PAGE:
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Marriage: Communication, Preparation, and Counseling


It is without the slightest hint of doubt that everyone will agree to the fact that being married is absolutely challenging. The problems that you face in married life are not the kind that you can sleep off and wake up okay. Sometimes, it could be particularly hard to shake ill feelings off when you are sleeping beside who you have identified as the problem, and everywhere you turn has something that reminds you of that.

MarriageMarried life is sadly not for everyone, especially for those who do spur of the moment decisions to walk down the aisle. Well, it could work out for some, but statistics support that a lot of these kinds of marriages just end in divorce. In the first place, divorce is not and should not be the primary recourse for marital problems. It should be the last option when every other option was already exhausted. Think about this: If people who waited and planned for their married life still encounter rough spots along the way, what makes you think that anything short of the right time and the right preparation will yield better results?

If you are thinking about getting married, this post is not intended to discourage you. No. This is meant to inspire you, to inform you about what lies ahead with the hopes that you will then take the necessary steps to ensure that the marriage that you are going to have will not be just another number to add to the surveys of those who tried but failed.

There is actually one aspect similar in all kinds of relationships that has to be particularly nurtured between couples, specifically married ones. This is the aspect of communication. As early as before getting married, assess your and your partner’s way of communicating with one another. Do the both of you talk in a constructive manner? Can you say the things you want to say without having to consider a million times before you actually do? What are communication patterns that seem to do more harm than good?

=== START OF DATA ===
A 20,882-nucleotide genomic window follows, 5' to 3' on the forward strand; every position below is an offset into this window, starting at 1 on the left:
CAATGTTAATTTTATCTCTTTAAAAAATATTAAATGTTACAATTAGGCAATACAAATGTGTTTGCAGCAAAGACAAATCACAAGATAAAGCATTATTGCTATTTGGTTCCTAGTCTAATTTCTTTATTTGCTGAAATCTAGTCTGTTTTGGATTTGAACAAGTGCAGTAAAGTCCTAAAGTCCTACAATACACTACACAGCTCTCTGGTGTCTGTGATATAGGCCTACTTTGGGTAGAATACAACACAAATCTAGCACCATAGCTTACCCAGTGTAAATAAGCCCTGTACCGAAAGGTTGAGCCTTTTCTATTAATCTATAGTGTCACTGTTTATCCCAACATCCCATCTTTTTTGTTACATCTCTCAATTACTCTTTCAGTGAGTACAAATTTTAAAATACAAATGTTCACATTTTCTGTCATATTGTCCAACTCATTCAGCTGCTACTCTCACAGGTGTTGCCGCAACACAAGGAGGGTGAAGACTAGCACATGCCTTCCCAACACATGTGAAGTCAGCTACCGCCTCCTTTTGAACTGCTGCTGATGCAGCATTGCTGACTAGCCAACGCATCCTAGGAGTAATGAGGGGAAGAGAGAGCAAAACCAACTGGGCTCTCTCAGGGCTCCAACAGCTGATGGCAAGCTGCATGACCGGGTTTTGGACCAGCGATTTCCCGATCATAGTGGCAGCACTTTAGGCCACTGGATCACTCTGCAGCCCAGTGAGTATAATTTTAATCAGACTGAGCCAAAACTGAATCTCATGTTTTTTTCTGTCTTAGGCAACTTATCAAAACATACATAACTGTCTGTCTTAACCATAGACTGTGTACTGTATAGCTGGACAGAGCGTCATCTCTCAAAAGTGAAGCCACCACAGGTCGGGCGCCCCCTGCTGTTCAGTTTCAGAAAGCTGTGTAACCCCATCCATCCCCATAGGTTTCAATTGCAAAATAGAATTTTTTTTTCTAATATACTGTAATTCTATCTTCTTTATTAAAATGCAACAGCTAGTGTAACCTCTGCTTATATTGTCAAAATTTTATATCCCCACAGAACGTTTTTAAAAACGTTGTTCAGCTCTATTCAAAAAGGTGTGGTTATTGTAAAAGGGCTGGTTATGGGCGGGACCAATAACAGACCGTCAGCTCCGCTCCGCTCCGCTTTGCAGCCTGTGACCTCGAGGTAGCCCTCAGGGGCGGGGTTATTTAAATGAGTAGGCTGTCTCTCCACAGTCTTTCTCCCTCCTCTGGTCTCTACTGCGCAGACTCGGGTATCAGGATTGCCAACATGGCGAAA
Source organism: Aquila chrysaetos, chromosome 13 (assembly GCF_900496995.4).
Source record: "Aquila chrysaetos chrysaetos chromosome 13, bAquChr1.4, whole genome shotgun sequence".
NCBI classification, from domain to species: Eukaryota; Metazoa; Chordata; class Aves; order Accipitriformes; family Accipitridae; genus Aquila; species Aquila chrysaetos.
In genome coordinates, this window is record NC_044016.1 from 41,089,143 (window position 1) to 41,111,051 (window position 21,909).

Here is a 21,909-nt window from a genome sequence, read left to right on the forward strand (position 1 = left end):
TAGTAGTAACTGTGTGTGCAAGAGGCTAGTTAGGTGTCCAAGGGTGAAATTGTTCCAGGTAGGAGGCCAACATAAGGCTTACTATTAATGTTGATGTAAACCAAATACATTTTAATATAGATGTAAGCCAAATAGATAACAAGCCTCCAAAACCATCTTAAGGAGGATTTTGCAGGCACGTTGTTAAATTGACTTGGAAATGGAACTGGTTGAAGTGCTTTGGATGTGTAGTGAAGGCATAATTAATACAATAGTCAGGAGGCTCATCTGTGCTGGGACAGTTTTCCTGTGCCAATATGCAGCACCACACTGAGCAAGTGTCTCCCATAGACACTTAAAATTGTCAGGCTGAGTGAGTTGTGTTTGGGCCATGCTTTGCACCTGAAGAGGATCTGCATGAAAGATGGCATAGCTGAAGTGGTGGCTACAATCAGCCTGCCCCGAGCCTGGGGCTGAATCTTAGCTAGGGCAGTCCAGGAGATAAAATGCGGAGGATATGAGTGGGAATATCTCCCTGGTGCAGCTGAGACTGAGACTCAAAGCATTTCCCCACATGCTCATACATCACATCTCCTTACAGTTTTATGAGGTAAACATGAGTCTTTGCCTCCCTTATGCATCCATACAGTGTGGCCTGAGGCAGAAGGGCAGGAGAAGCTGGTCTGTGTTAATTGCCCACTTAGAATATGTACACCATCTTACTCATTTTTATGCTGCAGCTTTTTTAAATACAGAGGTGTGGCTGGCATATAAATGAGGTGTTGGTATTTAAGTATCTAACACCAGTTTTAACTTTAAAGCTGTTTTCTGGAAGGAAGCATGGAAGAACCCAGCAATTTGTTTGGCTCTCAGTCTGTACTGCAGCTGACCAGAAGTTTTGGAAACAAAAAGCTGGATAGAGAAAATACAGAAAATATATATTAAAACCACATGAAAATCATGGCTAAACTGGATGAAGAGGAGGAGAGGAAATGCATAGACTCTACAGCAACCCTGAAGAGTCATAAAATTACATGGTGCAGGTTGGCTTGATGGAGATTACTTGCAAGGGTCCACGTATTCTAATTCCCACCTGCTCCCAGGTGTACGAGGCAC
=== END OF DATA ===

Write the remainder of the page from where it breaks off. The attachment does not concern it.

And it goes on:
The way you interact with each other at present will determine the kind of relationship that you will have as husband and wife. Take it from a lot of licensed marriage and family therapists’ experience, a lot of the couples who walked in and out of their offices all had (or have) the same, prominent problem:  dysfunctional communication. Do not bank on the hope that things will get better once you get married because you will face a lot of different—and difficult—problems with your spouse then. Working on having a way to resolve your issues through effective communication channels will spell a great deal in keeping the marriage together.

In case you are unable to make ends meet at present, do not lose hope. This does not mean that you are never going to get along. This is only evidence of how limited your knowledge is on how to resolve certain issues. Luckily, counseling is highly advised of two individuals who decide to get married. There are licensed marriage and family therapists who are available to guide you through the different methods of getting to know yourself and your partner more. Do not think of counselling as something that happens only when problems are already present and are getting out of hand. Think of this as a preparation, a phase of conditioning, and a declaration that you are taking the decision of getting married and what it entails seriously.

Though therapists have a lot to offer, they can only do so little when a couple has each decided to close their minds to reason and understanding. One long-standing barrier to communication is having no communication at all. Make sure that you do not reach the point where talking things over only makes things worse. Start assessing which areas of your life need to be worked on now and proceed from there. If you feel that something is beyond your capacity, seek therapeutic help. More heads are better than one anyway.